Wednesday, 12 February 2020

The gallery had borne her and brought her up, and she knew no other gods



On the 150th anniversary of her birth, I have found this fitting eulogy to the great Miss Marie Lloyd from The Guardian archive:
In her early teens Marie Lloyd found that she had a gay, realist philosophy to express, and its call took her right across the English-speaking world, eastwards to Australia and westward to the States; but she is dead now, and there can he no doubt that Hackney is still written on her heart.

Life planted its first impress upon her in a London slum, and she spent her years in translating that first impression into terms of art. Hers was a world in which progress, industrialism, economic necessity (the term may be varied but the fact remains) had swept away leisure and starved out beauty, in which men were so poor and their livelihood so hazardous that they had scarcely learnt to think and never learnt to save.

Only one thing had been left them from the shipwreck of the old rural world – a dogmatic belief that life was somehow thoroughly worthwhile.

So, when the pitiful conditions hemming them in permitted them for a moment to pause, they stepped back, looked the surface of things in the face, and laughed. MARIE LLOYD was this laugh.

Being an artist with a touch of genius, she raised echoes in many alien hearts, and she was soon lifted into wealth, even into luxury. But she adhered to the culture from which she took her inspiration. She gave pretty gross offence, at times, to delicate ears. It is said that she never bothered to save money, money being meant to be shared with "pals." What she had she scattered, according to report, among her friends, among lame dogs, among the orchestra that helped her through with her songs.

She had earned three, four, even five hundred pounds a week, and she has died in debt. She was the philosopher of urban London's Saturday night. "The boy that I love sits up in the gallery," she used to sing; and she meant it. The gallery had borne her and brought her up, and she knew no other gods.
By way of a further homage to the greatest female exponent of the grand British art-form known as "Music Hall", here's a repeat of my previous tribute to the lady from 2013:





Since Mother Eve in the Garden long ago
Started the fashion, fashion's been a passion
Eve wore a costume we might describe as brief
Still every season brought its change of leaf.
She'd stare if she could come to town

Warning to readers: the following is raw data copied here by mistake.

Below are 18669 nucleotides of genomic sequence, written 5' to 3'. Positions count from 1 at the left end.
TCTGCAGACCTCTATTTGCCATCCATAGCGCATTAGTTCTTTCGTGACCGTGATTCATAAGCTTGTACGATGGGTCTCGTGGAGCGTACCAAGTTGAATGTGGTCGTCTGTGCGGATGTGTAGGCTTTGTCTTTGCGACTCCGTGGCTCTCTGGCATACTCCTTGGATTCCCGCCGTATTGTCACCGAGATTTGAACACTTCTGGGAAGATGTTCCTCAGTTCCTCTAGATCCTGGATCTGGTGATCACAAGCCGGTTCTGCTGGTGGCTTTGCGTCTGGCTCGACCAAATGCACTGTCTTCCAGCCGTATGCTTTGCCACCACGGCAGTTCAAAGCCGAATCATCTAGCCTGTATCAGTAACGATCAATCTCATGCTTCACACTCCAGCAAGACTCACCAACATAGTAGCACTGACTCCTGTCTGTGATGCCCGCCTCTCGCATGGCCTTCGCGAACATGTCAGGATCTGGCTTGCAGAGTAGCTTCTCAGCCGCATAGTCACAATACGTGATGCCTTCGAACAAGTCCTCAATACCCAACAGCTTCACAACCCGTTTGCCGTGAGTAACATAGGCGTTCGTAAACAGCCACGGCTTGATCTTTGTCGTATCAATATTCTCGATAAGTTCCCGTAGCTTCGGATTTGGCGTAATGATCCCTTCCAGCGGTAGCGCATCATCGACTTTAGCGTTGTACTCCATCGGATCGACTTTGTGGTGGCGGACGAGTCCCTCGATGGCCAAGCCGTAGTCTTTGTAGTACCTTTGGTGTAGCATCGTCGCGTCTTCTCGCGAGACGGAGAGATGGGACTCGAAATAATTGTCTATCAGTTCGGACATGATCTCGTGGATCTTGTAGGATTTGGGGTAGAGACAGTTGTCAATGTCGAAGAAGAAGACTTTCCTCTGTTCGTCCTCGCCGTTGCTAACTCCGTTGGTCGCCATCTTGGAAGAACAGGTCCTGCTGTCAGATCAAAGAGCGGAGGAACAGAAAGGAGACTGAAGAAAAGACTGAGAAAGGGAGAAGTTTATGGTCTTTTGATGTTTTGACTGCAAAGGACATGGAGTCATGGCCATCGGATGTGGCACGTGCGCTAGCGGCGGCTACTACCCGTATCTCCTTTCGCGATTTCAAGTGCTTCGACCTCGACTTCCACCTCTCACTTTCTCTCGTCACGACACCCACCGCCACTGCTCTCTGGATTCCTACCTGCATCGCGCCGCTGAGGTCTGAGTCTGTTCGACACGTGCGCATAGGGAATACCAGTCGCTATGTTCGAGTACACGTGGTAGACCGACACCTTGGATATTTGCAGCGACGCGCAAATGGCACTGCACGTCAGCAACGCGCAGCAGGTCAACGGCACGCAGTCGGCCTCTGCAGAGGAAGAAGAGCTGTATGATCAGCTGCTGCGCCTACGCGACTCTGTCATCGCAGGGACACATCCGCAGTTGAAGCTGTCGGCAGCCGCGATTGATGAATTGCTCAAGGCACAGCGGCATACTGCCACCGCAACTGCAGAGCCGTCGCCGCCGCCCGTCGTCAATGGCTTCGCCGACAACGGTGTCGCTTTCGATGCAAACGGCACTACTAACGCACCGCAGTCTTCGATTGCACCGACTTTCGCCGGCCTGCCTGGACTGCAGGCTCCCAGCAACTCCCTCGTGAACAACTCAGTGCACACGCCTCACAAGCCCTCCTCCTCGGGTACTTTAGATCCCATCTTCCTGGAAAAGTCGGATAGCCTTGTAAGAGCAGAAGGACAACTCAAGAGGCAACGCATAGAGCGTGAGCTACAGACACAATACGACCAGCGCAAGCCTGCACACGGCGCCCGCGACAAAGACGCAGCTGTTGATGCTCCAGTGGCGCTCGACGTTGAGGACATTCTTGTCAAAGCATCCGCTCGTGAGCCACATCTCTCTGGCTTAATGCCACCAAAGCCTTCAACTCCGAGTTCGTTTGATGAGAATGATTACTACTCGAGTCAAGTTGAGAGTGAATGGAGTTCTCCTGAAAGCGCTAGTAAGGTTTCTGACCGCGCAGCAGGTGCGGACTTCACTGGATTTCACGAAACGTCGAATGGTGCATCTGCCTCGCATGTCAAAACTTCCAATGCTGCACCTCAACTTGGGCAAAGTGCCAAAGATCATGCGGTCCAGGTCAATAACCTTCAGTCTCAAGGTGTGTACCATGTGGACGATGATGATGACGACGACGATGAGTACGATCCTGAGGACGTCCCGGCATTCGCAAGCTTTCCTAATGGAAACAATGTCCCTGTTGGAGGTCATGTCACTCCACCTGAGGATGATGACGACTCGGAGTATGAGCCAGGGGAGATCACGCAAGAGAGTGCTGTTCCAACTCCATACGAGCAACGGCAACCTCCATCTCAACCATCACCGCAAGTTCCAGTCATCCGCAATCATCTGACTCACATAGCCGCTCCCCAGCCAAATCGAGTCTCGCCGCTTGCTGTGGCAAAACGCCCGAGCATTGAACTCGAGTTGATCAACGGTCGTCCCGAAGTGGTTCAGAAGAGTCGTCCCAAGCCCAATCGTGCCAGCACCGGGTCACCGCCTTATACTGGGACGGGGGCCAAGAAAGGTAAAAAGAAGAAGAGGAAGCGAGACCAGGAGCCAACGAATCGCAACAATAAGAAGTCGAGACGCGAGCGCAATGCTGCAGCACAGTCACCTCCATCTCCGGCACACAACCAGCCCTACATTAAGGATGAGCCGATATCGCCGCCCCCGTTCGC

Oh! what would Mother Eve think of my new Parisian gown?

When I take my morning promenade
Quite a fashion card, on the Promenade
Oh! I don't mind nice boys staring hard
If it satisfies their desire
Do you think my dress is a little bit
Just a little bit... Well not too much of it,
Though it shows my shape just a little bit
That's the little bit the boys admire

Fancy the girls in the prehistoric days
Each wore a bearskin covering her fair skin,
Lately Salome has charmed us to be sure
Wearing some rows of beads and not much more
Fancy my dressing like that, too
The 'Daily Mirror' man would surely want an interview

When I take my morning promenade
Quite a fashion card, on the Promenade
Oh! I don't mind nice boys staring hard
If it satisfies their desire
Do you think my dress is a little bit
Just a little bit... Well not too much of it
Though it shows my shape just a little bit
That's the little bit the boys admire

I've heard my Grandmother wore the crinoline
Then came the bustle, Oh! it was a tussle
Women were tied up and loaded up with dress
Now, fashion plates decree we must wear less.
Each year our costume grows more brief
I wonder when we'll get back to the good old fashioned leaf?

When I take my morning promenade
Quite a fashion card, on the Promenade
Oh! I don't mind nice boys staring hard
If it satisfies their desire
Do you think my dress is a little bit
Just a little bit... Well not too much of it
Though it shows my shape just a little bit
That's the little bit the boys admire!
Marie Lloyd, born Matilda Alice Victoria Wood (12th February 1870 – 7th October 1922)

8 comments:

  1. Still loved and admired after all these years.
    A great talent and personality.

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    Replies
    1. We often do her routines while meandering around Wood Green, too! Jx

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  2. Replies
    1. If ever you get the chance to see it, Miss Jessie Wallace did a star turn portraying the great lady in Miss Marie Lloyd: Queen of the Music Hall... Jx

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    2. I saw that when it was on, Jessie Wallace was very good (and quite physically like her.) I'd just never actually seen the real woman.
      Those are quite raunchy costumes for the time.

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    3. Marie Lloyd's selling-point was her "raunchiness". Jx

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  3. And I love that her name ends with "Victoria Wood."

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